November 30, 2011 at 10:59 AM EST
Proximiant Launches “Tap And Go” Digital Receipts For Retailers
Proximiant just launched a new service that provides digital receipts to customers of brick-and-mortar merchants. Like Square , the service involves the use of a low-cost hardware dongle that's given away for free. But unlike Square, Proximiant leverages NFC (near field communication) to send the receipt from the cash register to the mobile phone.
Proximiant just launched a new service that provides digital receipts to customers of brick-and-mortar merchants. Like Square, the service involves the use of a low-cost hardware dongle that’s given away for free. But unlike Square, Proximiant leverages NFC (near field communication) to send the receipt from the cash register to the mobile phone.
NFC is a newer technology that ships in many modern mobile phones allowing for data exchanges over short distances. In Android 4.0, for example, NFC has been re-branded “Android Beam,” allowing users to share contacts, links, maps and more through a simple tap.
In Proximiant’s case, the service uses NFC to send out digital copies of a store’s receipts to a customer’s phone, also with a tap. For non-NFC devices, like the iPhone, an NFC tag (a keychain tag) is provided instead. Merchants give these tags away for free to customers who then pair them with their own mobile phone.
The Proximiant transceiver, a phone-sized device that plugs into a store’s computerized cash register via the USB port, will sit at the merchant’s checkout counter. The setup process take two minutes, the company claims. However, the device doesn’t integrate with POS systems. That’s by design, says Proximiant – it’s meant to support any software the merchant is using. Instead, the transceiver grabs the receipt data from the PC when a receipt is printed and sends it over a secure connection to the customer’s phone (upon tapping) as a digital image. A scannable barcode on the receipt allows the merchant to scan the phone itself in the event of a customer return or refund request, and the accompanying mobile app on the customer’s phone provides an archive of their transactions.
For merchants, adoption is relatively painless. There’s no upfront service cost, the system is plug-and-play and the hardware is free. However, merchants are charged on a pay-by-sales model for results Proximiant achieves. The retailers can choose to leverage the system to market to their customers via the digital receipts. (Yep, no good mobile commerce app would be any good these days without offers, right?)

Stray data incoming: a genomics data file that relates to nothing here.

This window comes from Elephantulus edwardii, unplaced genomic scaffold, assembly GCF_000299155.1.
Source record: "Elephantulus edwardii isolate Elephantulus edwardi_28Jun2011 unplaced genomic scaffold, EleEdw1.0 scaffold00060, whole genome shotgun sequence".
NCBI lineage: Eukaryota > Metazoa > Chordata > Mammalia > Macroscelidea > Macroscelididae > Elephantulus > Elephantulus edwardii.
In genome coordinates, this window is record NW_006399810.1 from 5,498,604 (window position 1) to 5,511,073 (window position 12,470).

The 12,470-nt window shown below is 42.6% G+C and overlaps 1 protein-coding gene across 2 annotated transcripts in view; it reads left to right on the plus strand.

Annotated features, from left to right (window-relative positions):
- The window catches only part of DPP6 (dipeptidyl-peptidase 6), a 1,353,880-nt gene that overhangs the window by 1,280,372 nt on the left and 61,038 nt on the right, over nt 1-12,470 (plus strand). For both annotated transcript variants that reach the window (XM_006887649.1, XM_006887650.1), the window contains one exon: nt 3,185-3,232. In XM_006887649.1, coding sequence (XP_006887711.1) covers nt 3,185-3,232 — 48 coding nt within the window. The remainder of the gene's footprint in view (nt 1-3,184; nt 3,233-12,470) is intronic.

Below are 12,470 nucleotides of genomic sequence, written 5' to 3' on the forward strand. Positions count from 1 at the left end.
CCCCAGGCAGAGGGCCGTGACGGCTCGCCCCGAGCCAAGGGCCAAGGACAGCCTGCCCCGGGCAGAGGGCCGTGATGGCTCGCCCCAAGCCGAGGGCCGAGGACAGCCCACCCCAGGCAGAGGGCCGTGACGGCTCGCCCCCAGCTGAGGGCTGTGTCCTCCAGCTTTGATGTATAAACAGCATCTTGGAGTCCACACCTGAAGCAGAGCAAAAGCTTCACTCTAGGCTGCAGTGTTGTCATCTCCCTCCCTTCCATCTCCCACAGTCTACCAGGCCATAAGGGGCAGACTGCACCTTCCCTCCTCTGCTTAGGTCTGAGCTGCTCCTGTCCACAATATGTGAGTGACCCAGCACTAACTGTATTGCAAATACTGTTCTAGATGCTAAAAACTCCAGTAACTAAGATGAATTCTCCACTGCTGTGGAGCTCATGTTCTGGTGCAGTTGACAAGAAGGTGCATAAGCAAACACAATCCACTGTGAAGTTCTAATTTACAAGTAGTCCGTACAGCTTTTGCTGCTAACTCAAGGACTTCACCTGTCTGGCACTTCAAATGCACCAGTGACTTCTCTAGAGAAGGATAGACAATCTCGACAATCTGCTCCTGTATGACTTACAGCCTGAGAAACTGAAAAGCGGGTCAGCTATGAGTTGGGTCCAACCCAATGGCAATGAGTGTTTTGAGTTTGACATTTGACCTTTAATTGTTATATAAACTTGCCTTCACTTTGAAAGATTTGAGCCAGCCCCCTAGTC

Proximiant supports various marketing efforts, promotions, referral programs and loyalty programs, without requiring customers to hand over personal info like their email address or phone number. Merchants manage the programs via an online interface. Meanwhile, customers can save coupons phones within the Proximiant mobile app (Android/iPhone), redeem coupons at checkout by showing a barcode, share the coupons via email, SMS and social networks, configure reminders based on time or location, and access their receipts via the Web or phone.
The company is led by Fang Cheng (CEO), who previously co-founded Touchco, Inc., which was later acquired by a Fortune 100 company. Edwin Evans, who serves as VP of Engineering, co-found Quinly, a mobile app development shop, and worked on Motorola’s Android project and at Good Technology. Thomas Ahn previously worked for a network and data compression software startup, ViaSat. Rich Geruson, CEO of Phoenix Technologies and former SVP at Nokia, and Chung-Man Tam, now the entrepreneur-in-residence at Sequoia and formerly with Google, are serving as advisors.
Proximiant is certainly an interesting idea – from a consumer’s standpoint, I’d love to have digital receipts without having to snap photos of them with apps like Lemon, Expensify, Shoeboxed, and others or provide inbox access as with Slice and OneReceipt. However, Proximiant’s real competition doesn’t come from other receipt organizers – it comes from services like Square, which is already well on its way to building a viable m-commerce platform without having to workaround the fact that not all phones have NFC. Having to use a keychain tag, as all iPhone users will need to do with Proximiant (unless Apple decides to join the NFC bandwagon with the iPhone 5), isn’t as simple as tapping your phone. Keychain tags fall off, keys get buried in purses and bags, and frankly, some people just hate the keychain clutter they cause. Meanwhile, a phone is almost always in a pocket or hand, easily accessible.
Proximiant is fully self-funded and is currently running beta trials in a dozen stores in the San Francisco Bay area and Palo Alto.
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